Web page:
The first houses built by or on behalf of Athy Urban District Council were those completed at Meeting Lane, St. Michael’s Terrace and St. Matthew’s Terrace in 1913. Three different building contractors were involved, with local firm D. & J. Carbery constructing eleven houses at what was then known as Matthew’s Lane. On completion the scheme was renamed St. Michael’s Terrace. Michael Sweeney, a building contractor from Portarlington, built six houses at what we now know as St. Martin’s Terrace, with local man D. Twomey of Leinster Street building five houses at Meeting Lane. The houses were ready for occupation and let for the first time in May 1913.
It’s strange to relate that soon thereafter the Town Clerk reported to the members of the Council that “none of the tenants of the new houses belong to the labouring classes.” This was surprising given that the impetus for building the houses came from the local Medical Officer of Health, Dr. James Kilbride, who had campaigned for years against the unhealthy conditions which prevailed, and which would continue to prevail, up to the 1930’s, in the houses available for renting in Athy. Why then, we may ask, did not those most in need of re-housing get the opportunity to take up the tenancies of the new Council houses? The answer is likely to be found in the amount of the weekly rents which the new tenants were required to pay to the Urban District Council. These rents ranged from 3/= per week for Meeting Lane to 4/= for St. Martin’s Terrace and 5/= for St. Michael’s Terrace. Not princely sums by any means but yet apparently too much for a large proportion of the population who were living in unsanitary conditions for which they paid no more than 1/= per week in rent.
The onset of World War II in the following year and the subsequent start of the War of Independence delayed the Urban Council’s ambitious plans to tackle the housing crisis in the town. Another eleven years were to pass before further Counsel houses were built and these were at the Bleach. D. & J. Carbery of St. John’s, Athy were again the builders and eight houses finished in March 1924 were called “Bleach Cottages”. The firm of D. & J. Carbery were to be involved in almost every local Council funded housing scheme over the following fifty years or so, as well as many other important building contracts in the South Kildare area. I have often wondered whether the firm’s records have been retained as they would undoubtedly offer social historians an important insight into the development of Athy during the 20th century.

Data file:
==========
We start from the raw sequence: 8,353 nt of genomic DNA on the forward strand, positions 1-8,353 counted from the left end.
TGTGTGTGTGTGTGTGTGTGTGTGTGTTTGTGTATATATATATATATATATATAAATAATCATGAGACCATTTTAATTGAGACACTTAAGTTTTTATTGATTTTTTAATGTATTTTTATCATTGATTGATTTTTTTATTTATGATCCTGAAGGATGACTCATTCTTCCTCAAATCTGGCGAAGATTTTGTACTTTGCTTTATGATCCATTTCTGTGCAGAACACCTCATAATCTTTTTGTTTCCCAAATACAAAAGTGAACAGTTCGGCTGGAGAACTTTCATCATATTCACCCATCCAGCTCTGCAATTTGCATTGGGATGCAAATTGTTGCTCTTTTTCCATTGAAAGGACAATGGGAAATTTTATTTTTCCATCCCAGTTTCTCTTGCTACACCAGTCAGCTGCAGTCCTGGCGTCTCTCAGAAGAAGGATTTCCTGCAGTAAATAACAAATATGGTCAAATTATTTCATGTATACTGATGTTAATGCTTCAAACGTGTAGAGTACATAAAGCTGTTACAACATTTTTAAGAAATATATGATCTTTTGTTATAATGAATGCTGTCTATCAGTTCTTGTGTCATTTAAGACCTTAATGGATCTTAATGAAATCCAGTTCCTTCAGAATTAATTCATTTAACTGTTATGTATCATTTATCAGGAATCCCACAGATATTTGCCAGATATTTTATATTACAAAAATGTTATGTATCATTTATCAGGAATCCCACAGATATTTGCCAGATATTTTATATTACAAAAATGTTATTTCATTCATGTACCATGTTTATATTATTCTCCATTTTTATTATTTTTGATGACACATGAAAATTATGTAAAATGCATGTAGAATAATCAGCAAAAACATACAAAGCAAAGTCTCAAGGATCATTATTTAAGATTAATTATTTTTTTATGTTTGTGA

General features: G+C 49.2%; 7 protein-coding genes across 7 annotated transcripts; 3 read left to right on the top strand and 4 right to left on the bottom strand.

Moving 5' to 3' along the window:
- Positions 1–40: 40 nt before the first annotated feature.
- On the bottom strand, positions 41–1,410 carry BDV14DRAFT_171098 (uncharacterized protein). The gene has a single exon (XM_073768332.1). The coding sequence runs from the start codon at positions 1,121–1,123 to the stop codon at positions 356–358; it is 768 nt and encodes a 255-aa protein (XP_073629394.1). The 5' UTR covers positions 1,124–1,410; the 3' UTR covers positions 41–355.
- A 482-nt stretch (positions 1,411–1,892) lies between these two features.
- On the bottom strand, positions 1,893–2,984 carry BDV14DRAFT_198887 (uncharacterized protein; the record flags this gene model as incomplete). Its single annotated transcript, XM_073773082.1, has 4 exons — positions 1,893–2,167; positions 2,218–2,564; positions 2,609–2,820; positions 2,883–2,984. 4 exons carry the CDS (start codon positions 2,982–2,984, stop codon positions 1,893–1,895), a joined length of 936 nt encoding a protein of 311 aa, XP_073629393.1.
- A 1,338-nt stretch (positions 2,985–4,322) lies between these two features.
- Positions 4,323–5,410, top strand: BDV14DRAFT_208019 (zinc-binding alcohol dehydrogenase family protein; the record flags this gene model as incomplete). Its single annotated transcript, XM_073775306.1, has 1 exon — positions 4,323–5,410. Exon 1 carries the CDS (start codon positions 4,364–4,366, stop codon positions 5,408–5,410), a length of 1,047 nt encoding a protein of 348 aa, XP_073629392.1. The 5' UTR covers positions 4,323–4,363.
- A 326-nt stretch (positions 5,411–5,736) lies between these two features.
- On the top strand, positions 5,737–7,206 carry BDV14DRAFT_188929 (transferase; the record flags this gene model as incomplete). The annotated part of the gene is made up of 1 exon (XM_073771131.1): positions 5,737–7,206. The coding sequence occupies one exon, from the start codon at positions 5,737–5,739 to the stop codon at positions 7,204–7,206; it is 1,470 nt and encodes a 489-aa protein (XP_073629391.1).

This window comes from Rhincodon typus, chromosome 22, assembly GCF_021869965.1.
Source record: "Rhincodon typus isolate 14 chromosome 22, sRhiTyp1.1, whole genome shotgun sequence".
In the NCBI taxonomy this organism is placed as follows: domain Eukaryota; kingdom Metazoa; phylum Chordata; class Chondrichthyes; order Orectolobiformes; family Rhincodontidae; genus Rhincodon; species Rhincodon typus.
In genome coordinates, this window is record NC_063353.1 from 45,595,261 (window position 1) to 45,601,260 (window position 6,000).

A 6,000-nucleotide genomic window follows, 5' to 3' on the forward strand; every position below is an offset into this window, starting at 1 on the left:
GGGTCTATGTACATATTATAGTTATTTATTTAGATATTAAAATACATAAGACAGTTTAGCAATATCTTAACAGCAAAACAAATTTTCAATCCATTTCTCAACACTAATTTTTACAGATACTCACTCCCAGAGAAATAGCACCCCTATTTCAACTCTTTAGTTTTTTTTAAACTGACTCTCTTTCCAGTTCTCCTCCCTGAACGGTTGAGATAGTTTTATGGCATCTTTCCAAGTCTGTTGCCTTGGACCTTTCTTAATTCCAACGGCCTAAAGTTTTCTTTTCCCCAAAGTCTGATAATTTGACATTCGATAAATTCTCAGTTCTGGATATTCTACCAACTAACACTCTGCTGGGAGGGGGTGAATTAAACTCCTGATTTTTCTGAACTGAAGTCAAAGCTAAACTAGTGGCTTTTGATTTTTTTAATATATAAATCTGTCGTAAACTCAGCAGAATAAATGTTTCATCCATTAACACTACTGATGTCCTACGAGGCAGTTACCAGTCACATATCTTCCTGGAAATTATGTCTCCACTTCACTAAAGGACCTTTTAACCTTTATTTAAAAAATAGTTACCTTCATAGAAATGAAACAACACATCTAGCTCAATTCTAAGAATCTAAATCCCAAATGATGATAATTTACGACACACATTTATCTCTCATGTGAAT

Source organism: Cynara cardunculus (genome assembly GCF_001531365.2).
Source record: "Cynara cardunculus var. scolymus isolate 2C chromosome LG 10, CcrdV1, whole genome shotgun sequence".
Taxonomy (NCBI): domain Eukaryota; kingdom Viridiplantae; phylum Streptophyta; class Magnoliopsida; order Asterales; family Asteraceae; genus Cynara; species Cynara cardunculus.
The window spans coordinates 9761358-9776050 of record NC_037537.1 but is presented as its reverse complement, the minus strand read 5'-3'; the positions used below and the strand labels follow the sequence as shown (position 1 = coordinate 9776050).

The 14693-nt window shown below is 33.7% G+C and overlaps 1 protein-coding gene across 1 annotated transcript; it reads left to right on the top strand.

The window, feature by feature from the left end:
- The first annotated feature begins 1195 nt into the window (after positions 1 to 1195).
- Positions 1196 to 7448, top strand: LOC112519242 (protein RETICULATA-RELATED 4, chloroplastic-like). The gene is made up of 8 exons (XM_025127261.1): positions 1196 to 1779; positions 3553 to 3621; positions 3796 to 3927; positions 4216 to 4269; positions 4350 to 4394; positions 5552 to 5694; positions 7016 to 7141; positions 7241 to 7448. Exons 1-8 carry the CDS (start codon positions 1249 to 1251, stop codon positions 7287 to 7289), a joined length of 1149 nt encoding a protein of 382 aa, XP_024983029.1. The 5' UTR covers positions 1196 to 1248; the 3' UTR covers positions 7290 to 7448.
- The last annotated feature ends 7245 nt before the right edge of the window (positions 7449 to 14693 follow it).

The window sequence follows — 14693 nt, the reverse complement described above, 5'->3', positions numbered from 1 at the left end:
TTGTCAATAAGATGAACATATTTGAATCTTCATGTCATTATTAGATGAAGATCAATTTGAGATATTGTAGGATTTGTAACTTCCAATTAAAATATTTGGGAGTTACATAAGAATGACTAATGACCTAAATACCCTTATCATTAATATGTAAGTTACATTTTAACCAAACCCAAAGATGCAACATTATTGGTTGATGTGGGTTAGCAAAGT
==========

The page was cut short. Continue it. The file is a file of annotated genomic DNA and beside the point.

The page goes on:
This week I feature a photograph showing a Council housing scheme nearing completion. It’s a photograph of what was the Council’s third housing scheme which commenced in 1930 on a site known as “the Gaol Field” on the Carlow Road. You and I know it as St. Patrick’s Avenue but as the original name indicates the site formed part of the gaol which had been opened on the Carlow Road in 1830. The housing scheme was started on 30th June 1930 and again D. & J. Carbery of Athy were awarded the contract to build the 36 houses. The clerk of works on the site who was appointed by the Council at a salary of 5 guineas a week was Captain H.B. Foy from Dublin. While the houses were under construction the Council amended the building contract to permit the installation of electricity and J. Hutchinson of Leinster Street was employed to do the electrical work.
The final cost of the 36 houses amounted to €11,366.10 and the benefit to the local community of a housing project of this magnitude can be gauged from the Clerk of Works Report that 10 plasterers, 10 carpenters and 16 labourers were employed by the Contractor as at January 1931. Many of those workers can be seen in the photograph and it is interesting to note that each house was provided with a barrel to catch rain water from the roof. The houses were completed and let by the Council in March 1931.